Effectively communicate to your current and future employees the total value of the compensation and benefits you provide with a total rewards statement and realize better employee engagement and performance.
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It’s no secret – companies want the best talent. Unfortunately, this means the best job candidates often have plenty of options. They’re either interviewing at cream-of-the-crop enterprises, sizing up other exciting endeavors or – gasp – already have a lucrative job. How do talent-hungry companies make themselves stand out when they lack the resources and appeal of giants like Google or Facebook?
Jan Tegze, Senior Recruiting Manager at SolarWinds, thinks an employee value proposition might be the solution. An employee value proposition (EVP) showcases why talent should work at an organization, often incorporating elements like workplace culture, company vision and cash (and non-cash) compensation packages. When implemented correctly, an EVP can have major pull when it comes to luring in top talent.
Companies are making major strides when it comes to innovating workplace culture – some are even injecting their companies with a little eastern philosophy! Still, unhealthy workplaces exist, and to prevent their organizations from suffering costly employee churn and gaining a bad rap on Glassdoor, business leaders need to know when their workplace culture is taking a turn for the toxic.
TalentCulture founder and CEO – and TotalRewards friend! – Meghan M. Biro recently listed the four signs of a toxic workplace. Take a look – hopefully you don’t spot any of them at your company!
Do your lower-level employees tend to stay for a few months and then bolt? That may be a sign your culture is missing something, especially since entry-level workers tend to be millennials who often crave different workplace values than their older colleagues.
2. Fruitless Recruiting
The job market is hectic and there are literally millions of job openings. If you’re an organization that’s struggling to fill positions, is it really that all the best candidates are taken, or could it be something about your company, employer brand or candidate experience is turning them away?
3. Grumpy Workers
Water-cooler gossip may shed the greatest light on a workplace culture’s deficiencies. Are employees generally happy? What do they complain about? Do they feel undervalued? Business leaders may be able to learn a lot about their organization by loitering around the water cooler more often.
4. Stuck in the Status Quo
Are new processes and organizational changes met with resistance at your company? This could be a sign that employees don’t trust their employer or may even feel their company isn’t looking out for their best interests. Either way, too much resistance to change is a sure-fire sign of a toxic workplace culture.
Developing a positive workplace culture takes time, and there’s no set formula for accomplishing it. Forward-thinking companies are acknowledging how important culture is to today’s talent, identifying shortcomings within their organizations, and implementing solutions that lead to higher engagement and retention.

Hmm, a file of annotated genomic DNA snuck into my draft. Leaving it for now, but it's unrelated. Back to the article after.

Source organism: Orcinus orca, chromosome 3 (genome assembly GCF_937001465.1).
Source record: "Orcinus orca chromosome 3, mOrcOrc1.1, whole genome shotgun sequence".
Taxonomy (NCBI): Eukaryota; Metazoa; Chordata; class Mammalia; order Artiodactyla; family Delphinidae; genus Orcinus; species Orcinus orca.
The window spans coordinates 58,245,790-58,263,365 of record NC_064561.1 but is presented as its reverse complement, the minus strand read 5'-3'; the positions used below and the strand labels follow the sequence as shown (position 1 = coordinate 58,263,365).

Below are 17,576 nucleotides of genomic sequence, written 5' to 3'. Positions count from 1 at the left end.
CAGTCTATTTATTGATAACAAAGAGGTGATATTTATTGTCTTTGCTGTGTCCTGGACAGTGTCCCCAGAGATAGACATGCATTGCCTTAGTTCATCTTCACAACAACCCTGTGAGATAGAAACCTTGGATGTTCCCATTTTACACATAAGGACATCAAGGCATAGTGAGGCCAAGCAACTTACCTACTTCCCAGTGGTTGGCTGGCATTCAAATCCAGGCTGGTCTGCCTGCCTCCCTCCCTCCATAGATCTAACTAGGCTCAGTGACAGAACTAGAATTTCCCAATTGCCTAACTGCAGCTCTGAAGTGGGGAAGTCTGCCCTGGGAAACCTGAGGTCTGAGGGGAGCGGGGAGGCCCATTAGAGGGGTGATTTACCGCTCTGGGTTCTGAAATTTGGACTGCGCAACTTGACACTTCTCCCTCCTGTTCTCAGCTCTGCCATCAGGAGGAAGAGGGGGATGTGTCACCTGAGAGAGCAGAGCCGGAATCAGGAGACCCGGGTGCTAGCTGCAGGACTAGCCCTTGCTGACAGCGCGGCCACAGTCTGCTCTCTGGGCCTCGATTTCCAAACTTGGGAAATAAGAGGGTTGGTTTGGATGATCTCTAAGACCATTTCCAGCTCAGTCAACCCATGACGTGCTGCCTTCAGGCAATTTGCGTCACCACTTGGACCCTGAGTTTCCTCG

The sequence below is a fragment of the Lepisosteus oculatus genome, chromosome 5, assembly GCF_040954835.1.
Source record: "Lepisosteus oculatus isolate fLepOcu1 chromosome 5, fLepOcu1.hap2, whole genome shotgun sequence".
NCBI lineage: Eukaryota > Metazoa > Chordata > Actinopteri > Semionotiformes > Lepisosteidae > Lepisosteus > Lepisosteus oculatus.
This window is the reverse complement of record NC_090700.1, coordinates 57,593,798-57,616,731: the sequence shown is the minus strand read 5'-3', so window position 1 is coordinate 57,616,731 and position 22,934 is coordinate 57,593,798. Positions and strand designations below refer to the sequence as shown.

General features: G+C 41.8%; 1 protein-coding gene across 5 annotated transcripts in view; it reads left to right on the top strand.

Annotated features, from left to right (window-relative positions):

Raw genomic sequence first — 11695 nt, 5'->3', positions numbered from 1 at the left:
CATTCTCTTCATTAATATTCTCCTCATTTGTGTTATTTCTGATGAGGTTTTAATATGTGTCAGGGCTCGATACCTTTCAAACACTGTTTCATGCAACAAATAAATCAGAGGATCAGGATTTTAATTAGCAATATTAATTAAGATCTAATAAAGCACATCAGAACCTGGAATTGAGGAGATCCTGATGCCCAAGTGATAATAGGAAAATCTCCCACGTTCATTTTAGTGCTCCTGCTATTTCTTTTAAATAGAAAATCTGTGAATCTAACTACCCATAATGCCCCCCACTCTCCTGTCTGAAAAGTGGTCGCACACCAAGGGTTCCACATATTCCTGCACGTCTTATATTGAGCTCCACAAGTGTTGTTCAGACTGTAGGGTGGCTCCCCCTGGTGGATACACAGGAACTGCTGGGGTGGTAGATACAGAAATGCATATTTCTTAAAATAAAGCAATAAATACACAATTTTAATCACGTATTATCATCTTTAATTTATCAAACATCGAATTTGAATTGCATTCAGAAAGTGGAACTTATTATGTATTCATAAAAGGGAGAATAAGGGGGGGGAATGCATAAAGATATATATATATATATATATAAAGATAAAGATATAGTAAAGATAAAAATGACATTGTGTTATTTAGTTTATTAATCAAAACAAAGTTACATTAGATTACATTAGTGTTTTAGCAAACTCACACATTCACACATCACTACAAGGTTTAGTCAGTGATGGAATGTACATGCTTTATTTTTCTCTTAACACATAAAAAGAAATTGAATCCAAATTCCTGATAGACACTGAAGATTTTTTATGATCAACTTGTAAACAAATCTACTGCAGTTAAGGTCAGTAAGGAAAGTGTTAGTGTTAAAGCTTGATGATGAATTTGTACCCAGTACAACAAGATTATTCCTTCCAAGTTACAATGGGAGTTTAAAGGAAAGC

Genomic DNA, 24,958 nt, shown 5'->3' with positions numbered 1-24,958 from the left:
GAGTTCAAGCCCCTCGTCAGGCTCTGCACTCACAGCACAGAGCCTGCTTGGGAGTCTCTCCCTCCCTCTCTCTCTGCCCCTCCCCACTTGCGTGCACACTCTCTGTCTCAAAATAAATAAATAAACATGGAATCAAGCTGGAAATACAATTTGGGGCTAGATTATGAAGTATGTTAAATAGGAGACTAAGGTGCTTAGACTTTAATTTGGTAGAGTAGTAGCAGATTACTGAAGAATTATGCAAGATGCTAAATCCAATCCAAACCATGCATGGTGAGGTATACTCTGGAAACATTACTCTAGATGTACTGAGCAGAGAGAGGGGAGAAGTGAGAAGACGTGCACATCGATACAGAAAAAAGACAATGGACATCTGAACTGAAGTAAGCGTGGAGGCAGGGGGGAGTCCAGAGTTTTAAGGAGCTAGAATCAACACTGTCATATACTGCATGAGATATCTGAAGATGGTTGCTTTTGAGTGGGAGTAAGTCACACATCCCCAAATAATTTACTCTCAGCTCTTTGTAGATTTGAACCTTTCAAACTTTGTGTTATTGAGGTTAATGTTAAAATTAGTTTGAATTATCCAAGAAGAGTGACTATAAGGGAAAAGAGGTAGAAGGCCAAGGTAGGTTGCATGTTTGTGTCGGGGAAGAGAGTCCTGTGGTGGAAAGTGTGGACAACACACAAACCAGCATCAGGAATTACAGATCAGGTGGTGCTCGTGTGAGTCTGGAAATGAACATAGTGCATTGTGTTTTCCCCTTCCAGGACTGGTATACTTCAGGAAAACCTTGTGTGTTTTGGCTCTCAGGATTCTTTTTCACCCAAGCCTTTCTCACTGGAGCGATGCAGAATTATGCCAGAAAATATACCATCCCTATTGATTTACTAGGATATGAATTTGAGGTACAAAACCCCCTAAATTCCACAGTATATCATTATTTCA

It’s an age-old question amongst managers and HR teams: “Why do good employees quit?” Unfortunately, many organizations get so wrapped up in rooting out the source of discontent in their workplace that they spend less time actually addressing retention issues. In reality, some of the smallest shifts in company culture, employee motivation tactics and compensation can have the greatest impact on talent retention.
Here are four powerful HR retention strategies that often get forgotten, overlooked or downright unconsidered:
Promote from Within
Many companies have a tendency to immediately look outside their own walls when it’s time to fill upper-management roles. However, this tactic can send shockwaves of negativity and dissatisfaction throughout the workplace, driving ambitious employees to feel unvalued and unwanted.
Hold “Stay” Interviews
The “exit” interview is a standby in the workplace. But what may be even more valuable for companies are “stay” interviews, where business leaders can pick the brain of longer-tenured employees in order to learn more about why they have stuck it out with the organization.
Invest in Employee Development
If employees feel they’re getting better at their job, becoming more knowledgeable and learning new skills, they’ll be more likely to stay with an employer. That’s why it’s important for companies to foster an environment of learning inside their workplace. How? Training classes, skill workshops and tuition reimbursement programs are great places to start!
Sometimes the littlest benefits can make all the difference when an employee weighs whether to stay at their current job. Perks like “casual Fridays”, “donut Mondays”, free dry-cleaning pickup, and discounted gym memberships may not seem like much, but they may be the benefits that stand out the most on an employee’s total compensation statement.